However, what is important to understand is that efficacy and safety are not the same as risk and benefit. A drug like Treatment A is clearly effective in half the patients it is used to treat … but would you want to use this drug to treat your symptomless, otherwise healthy 17- or 18-year-old son with Huntington disease, knowing that you had a 1 in 2 chance of curing that disease but also a 1 in 2 chance of inducing a side effect that could seriously affect the remainder of his life (whether Treatment A was actually effective for him or not)? Or would you think that Treatment B might be the less risky option … even though it is less effective too?
For children born with some rare disorders, who are almost certainly going to die within a few years of diagnosis if no treatment is available, it is clear that some families will (appropriately) feel that greater risk for adverse effects of any form of therapy may be acceptable in return for the chance of extending the lives of those children. The willingness of regulatory authorities around the world to exert flexibility and to approve new treatments when the risk for early mortality is so high is increasingly apparent — even though the evidence of effectiveness and safety may be relatively low (because of the difficulty of conducting clinical trials that meet traditional standards of evidence for approval of drugs for common disorders). It is also entirely understandable that regulatory authorities need some reliable idea of the relative risks and relative benefits associated with a specific treatment for a specific disorder (however rare) before approving such a treatment for regular use. Doctors and their patients also usually want some degree of confidence that a treatment offers a greater likelihood of benefit than of risk. Such treatments may not have high efficacy and they may well come with significant safety issues. Despite these flaws, regulatory approval may be highly appropriate if there are no other therapeutic options. Regulatory approval with no clear understanding of the benefit to risk ratio in a well-defined set of patients is a much more serious issue.
The passage of the new Food and Drug Administration Safety and Innovation Act (FDASIA) earlier this year has laid out a series of opportunities for the rare disease community, the Food and Drug Administration, and the biopharmaceutical industry to work more cooperatively — and efficiently — on ways to gather and evaluate data that can help us all to assess the risks and benefits of potential new drugs for rare disorders. This will be a major area of focus for NORD over the next few years.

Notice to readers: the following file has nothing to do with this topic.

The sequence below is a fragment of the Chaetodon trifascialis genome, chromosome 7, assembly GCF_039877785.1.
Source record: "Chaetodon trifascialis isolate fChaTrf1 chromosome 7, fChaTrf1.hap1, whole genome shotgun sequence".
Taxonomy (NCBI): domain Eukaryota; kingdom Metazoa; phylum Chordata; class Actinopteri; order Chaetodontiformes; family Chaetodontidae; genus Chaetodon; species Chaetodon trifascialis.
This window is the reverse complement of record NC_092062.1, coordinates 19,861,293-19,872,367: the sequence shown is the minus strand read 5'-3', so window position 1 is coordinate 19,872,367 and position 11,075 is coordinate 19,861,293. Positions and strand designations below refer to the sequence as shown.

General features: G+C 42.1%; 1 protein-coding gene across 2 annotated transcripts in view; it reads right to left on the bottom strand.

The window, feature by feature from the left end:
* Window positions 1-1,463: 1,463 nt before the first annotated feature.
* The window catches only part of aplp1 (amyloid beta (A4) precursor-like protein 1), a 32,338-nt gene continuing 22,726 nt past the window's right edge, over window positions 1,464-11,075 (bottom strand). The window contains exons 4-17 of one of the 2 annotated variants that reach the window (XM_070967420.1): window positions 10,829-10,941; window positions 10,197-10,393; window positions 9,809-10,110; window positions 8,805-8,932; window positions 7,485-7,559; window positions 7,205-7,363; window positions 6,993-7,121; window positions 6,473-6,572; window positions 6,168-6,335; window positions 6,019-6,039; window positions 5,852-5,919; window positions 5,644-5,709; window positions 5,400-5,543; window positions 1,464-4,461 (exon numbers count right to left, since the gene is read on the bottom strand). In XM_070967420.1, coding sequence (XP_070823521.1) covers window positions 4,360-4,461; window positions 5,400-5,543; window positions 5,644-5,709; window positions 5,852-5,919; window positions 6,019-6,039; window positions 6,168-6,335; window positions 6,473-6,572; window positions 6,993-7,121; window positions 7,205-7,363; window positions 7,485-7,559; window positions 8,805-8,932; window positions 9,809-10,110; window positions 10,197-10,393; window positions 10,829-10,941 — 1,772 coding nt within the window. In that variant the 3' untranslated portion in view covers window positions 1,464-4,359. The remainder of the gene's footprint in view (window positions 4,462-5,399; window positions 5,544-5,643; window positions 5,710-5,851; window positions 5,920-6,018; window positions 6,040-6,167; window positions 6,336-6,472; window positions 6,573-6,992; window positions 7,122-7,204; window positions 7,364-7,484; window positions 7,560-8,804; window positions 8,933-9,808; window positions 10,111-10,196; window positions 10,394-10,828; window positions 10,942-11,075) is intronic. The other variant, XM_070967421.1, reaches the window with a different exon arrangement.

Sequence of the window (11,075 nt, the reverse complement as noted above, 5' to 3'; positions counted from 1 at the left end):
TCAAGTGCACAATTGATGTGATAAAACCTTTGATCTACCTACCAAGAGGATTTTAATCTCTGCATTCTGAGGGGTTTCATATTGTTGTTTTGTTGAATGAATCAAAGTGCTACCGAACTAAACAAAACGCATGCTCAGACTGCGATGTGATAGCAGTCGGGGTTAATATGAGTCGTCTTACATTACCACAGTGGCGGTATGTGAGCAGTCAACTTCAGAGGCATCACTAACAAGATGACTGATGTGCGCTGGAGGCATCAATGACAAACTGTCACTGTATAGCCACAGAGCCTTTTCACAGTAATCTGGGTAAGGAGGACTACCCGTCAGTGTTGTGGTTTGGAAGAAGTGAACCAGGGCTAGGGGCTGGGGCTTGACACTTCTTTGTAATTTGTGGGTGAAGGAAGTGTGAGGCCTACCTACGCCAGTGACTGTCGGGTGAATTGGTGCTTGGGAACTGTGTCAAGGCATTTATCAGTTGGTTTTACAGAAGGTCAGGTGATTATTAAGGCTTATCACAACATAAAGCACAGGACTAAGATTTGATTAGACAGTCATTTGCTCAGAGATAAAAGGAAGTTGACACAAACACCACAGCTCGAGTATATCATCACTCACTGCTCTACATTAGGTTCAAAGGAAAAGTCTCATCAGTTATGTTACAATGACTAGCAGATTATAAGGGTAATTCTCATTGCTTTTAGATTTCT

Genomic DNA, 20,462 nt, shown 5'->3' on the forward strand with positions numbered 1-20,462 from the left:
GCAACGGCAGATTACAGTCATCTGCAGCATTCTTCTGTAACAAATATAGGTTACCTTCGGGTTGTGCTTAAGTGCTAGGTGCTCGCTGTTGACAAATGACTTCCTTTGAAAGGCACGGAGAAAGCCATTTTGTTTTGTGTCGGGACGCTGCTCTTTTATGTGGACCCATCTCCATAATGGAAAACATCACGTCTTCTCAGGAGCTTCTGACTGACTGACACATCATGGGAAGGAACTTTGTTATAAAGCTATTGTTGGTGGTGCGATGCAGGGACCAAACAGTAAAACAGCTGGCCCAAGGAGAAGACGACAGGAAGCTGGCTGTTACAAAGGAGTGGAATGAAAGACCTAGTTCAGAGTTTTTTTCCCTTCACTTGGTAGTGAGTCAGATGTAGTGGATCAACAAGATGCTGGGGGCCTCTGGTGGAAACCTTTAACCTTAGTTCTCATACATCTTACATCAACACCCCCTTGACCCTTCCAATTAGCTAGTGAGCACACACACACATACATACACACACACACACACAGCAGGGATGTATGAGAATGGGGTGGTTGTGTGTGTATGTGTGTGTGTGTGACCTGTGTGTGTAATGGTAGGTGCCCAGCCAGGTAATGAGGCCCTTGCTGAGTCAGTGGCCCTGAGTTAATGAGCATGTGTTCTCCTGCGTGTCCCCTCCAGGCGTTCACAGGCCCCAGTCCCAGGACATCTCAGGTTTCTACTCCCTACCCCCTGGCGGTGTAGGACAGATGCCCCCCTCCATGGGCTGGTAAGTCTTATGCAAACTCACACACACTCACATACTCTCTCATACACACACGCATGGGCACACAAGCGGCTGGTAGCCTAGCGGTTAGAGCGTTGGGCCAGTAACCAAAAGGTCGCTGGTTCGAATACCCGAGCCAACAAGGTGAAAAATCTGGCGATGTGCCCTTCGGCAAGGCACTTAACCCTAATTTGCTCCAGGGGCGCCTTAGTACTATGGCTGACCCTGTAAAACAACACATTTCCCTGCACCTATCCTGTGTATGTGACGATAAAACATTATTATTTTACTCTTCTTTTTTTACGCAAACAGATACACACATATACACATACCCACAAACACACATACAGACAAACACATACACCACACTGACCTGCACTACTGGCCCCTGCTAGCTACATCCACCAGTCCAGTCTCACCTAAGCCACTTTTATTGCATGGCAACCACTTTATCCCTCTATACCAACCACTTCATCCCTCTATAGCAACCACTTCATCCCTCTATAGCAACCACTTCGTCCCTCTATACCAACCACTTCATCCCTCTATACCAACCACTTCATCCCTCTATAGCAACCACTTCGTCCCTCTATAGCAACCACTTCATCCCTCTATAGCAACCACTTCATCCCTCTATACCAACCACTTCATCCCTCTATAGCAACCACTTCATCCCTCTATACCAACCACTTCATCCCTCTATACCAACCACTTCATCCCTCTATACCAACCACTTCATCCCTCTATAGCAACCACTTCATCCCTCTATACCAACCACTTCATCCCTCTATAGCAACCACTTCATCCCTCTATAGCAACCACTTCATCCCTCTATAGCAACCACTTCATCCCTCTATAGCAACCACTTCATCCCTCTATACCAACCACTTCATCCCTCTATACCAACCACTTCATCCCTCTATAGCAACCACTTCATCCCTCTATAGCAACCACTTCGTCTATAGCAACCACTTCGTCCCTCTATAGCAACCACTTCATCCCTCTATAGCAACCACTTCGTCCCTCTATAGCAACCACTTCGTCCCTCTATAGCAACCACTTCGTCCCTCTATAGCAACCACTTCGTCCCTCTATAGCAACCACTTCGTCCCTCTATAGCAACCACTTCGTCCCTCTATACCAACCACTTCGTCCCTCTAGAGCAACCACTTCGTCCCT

We absolutely need better tests (“biomarkers”) to be able to tell if specific drugs are working. We need greater willingness for all parties to work together to better define the risk-benefit ratios that will allow approval of new drugs for patients who have no (or only very ineffective) therapeutic options today. We need greater financial resources to invest in the necessary scientific and clinical research. We need more (and sometimes better) natural history and other types of registry data so that we can accurately compare the effects of drug therapy to the natural progression of a rare disease in untreated patients (when patient numbers are too small to even consider the possibility of randomized clinical trials). But, above all, we need to understand and to distinguish between a drug’s effectiveness and safety in the treatment of patients with a specific disorder and the potential risks and benefits of approving that drug for use and of actually using that drug in an individual patient. Drugs for many rare diseases may well have lower levels of effectiveness and higher levels of adverse events than drugs used today to treat common disorders like hypertension or otitis media, but understanding the potential benefits and the potential risks associated with the use of such drugs in well-defined patients remains a scientific, a medical, and an ethical priority.
Note: There is currently no known treatment for patients diagnosed with Huntington’s disease that can delay the onset of symptoms or prevent the progression of this disease. However, symptomatic treatment of patients may improve their quality of life and prevent complications. Those interested in ongoing research into potential treatments for this disorder may want to visit the web site of the Huntington’s Disease Society of America or that of the Huntington’s Disease Lighthouse Families.
RareDisease Dialog is the official blog for the National Organization for Rare Disorders (NORD). NORD’s staff and friends will share information of interest to the entire rare disease community.